• Aline "Macha" O'Brien
    Aline "Macha" O'Brien says #
    Great, as always. Love to Prodea.

Posted by on in Culture Blogs
How Public Hexing Works

So: first they hexed the Blowhard-in-Chief.

Now they've hexed the Dishonorable Judge Kavanaugh.

I say: good for them.

I'm not of the “An it harm none” school. Personally, I feel that the power to curse is one of the arrows in the witch's quiver, one of the powers that our gods have given us.

It's a terrible power and, as such, not one to be used lightly.

So “the witches” (and whatever your position on the subject, don't think that you're not tarred with the same brush) have publicly hexed the A-hole-in-Chief and the newest Supreme Court Injustice. If either of them knows about this—and I'd be willing to bet that they both do—their response was probably laughter.

So much the better.

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Recent Comments - Show all comments
  • Meredith Everwhite
    Meredith Everwhite says #
    Indeed, like I always say, "A witch who cannot hex, cannot heal!" As a devotee of Sedna, and not Wiccan, I am not in that particul
  • Anthony Gresham
    Anthony Gresham says #
    I saw an issue of Fortean Times in the bookstore that asked if the Alt-Right was using chaos magic. I didn't purchase the magazin
  • Lady Bridget
    Lady Bridget says #
    Tis not irony, but simply using the beliefs of the person being hexed to do the hexing. Very old school actually, and gives me ho
  • Greybeard
    Greybeard says #
    Oh the irony: According to a news report the public curse of Kavanaugh included a Christian reading. (Psalms 109) How witchy is th
  • Tyger
    Tyger says #
    I'm good with the public hex. It will re-enforce all the private hexes that witches have been casting this past year. It is the an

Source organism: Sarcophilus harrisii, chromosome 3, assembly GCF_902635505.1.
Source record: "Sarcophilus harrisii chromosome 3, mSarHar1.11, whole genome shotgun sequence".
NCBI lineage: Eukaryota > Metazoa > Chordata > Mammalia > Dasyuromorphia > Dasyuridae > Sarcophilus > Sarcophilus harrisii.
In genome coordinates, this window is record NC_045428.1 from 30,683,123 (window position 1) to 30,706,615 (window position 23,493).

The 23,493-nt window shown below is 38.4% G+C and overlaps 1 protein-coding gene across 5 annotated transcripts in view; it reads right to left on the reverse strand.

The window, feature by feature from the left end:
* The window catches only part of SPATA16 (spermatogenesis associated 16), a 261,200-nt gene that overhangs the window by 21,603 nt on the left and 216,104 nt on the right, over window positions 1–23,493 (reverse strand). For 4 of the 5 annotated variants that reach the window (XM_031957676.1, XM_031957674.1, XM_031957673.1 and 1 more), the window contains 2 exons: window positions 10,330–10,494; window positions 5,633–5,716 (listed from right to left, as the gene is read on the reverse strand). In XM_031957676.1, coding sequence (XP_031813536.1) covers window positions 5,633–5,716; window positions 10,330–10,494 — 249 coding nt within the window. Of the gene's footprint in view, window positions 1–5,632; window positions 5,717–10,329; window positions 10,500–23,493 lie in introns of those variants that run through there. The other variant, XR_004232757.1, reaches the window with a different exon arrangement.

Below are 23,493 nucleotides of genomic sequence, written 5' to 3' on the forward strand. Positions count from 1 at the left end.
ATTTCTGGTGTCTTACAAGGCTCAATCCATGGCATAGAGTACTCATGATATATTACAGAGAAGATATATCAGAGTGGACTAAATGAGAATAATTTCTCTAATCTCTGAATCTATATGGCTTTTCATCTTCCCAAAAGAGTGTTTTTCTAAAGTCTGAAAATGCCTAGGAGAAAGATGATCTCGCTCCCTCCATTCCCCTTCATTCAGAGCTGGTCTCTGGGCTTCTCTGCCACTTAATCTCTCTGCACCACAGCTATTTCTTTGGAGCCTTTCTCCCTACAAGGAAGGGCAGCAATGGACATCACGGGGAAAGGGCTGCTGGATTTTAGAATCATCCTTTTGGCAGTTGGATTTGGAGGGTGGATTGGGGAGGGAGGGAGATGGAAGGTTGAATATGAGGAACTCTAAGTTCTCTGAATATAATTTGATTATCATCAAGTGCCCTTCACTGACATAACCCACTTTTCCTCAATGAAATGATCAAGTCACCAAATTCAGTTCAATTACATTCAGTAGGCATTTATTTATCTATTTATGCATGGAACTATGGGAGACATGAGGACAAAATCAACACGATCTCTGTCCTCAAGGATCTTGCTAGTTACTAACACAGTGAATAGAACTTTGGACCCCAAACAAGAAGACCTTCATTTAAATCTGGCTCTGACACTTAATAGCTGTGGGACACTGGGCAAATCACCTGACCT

Posted by on in Culture Blogs
Hex-Back

When it comes to hexes, there are two kinds: the nasty, and the really nasty.

Nasty: You should drop dead.

Really nasty: You should live for a long, long, long, long time....

...and be in unbearable pain the whole time.

So: Senate Majority leader “Mitch” McConnell has hexed us all with a stacked Supreme Court for the forseeable future. As hexes go, this is clearly one of the B variety.

Well, one good hex deserves another. To my mind, only one real question still remains.

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Recent Comments - Show all comments
  • Anthony Gresham
    Anthony Gresham says #
    On June 19th I woke from a dream telling me to call on the gods of love, friendship and community to guard against trolling. Deit
  • Steven Posch
    Steven Posch says #
    O great: a troll in the White House, and a drow ( = draug, zombi, reanimated corpse) leading the Senate. What next?
  • Kile Martz
    Kile Martz says #
    While deserving of both A and B, (he would then have to become one of the undead to remain corporeal for a long, long, long time.)

Posted by on in SageWoman Blogs

May 8, 2018

It’s a surreal feeling sitting at a follow-up doctor appointment with your urologist and she’s talking to a doctor in training about what had happened to you and says “on the ambulance ride here, she went into septic shock. She needed to be resuscitated and that is why she needed to be in ICU.” I sat there in disbelief, still not feeling as if I was that bad off.

...
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In Which Our Intrepid Blogger Gets Angry and Lays a Curse

Words matter.

That's why I'm laying a curse upon a certain word.

Not wishing to draw said curse onto my own head, I will refrain from writing the word here, for indeed it deserves neither to be written nor spoken.

But this much I will say:

The word that I hereby curse is a portmanteau of “romance” and “bro” (sic).

This sneering, belittling, condescending term denotes an intimate emotional relationship between two men.

And everyone knows that men shouldn't have those.